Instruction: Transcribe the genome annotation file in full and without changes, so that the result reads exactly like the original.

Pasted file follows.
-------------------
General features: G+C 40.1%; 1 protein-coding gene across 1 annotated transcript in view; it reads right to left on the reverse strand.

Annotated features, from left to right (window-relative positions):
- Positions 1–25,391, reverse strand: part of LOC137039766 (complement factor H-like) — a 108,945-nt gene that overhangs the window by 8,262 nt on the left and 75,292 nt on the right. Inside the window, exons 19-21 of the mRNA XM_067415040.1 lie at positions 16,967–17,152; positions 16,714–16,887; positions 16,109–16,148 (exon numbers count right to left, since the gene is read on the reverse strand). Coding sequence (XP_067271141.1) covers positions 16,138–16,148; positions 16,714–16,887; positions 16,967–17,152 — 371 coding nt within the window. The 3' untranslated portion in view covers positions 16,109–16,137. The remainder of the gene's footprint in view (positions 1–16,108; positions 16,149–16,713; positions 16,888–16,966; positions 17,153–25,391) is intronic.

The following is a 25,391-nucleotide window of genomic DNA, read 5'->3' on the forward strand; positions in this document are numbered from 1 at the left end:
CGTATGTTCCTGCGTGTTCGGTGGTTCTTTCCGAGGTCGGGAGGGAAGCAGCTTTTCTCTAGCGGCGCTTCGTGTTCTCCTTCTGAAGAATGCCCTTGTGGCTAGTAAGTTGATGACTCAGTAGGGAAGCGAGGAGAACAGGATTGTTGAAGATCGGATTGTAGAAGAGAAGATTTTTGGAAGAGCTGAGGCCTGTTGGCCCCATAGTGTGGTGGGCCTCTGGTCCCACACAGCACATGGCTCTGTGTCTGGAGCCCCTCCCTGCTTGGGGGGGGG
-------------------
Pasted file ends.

General features: G+C 40.1%; 1 protein-coding gene across 1 annotated transcript in view; it reads right to left on the reverse strand.

Annotated features, from left to right (window-relative positions):
- Positions 1–25,391, reverse strand: part of LOC137039766 (complement factor H-like) — a 108,945-nt gene that overhangs the window by 8,262 nt on the left and 75,292 nt on the right. Inside the window, exons 19-21 of the mRNA XM_067415040.1 lie at positions 16,967–17,152; positions 16,714–16,887; positions 16,109–16,148 (exon numbers count right to left, since the gene is read on the reverse strand). Coding sequence (XP_067271141.1) covers positions 16,138–16,148; positions 16,714–16,887; positions 16,967–17,152 — 371 coding nt within the window. The 3' untranslated portion in view covers positions 16,109–16,137. The remainder of the gene's footprint in view (positions 1–16,108; positions 16,149–16,713; positions 16,888–16,966; positions 17,153–25,391) is intronic.

The following is a 25,391-nucleotide window of genomic DNA, read 5'->3' on the forward strand; positions in this document are numbered from 1 at the left end:
CGTATGTTCCTGCGTGTTCGGTGGTTCTTTCCGAGGTCGGGAGGGAAGCAGCTTTTCTCTAGCGGCGCTTCGTGTTCTCCTTCTGAAGAATGCCCTTGTGGCTAGTAAGTTGATGACTCAGTAGGGAAGCGAGGAGAACAGGATTGTTGAAGATCGGATTGTAGAAGAGAAGATTTTTGGAAGAGCTGAGGCCTGTTGGCCCCATAGTGTGGTGGGCCTCTGGTCCCACACAGCACATGGCTCTGTGTCTGGAGCCCCTCCCTGCTTGGGGGGGGG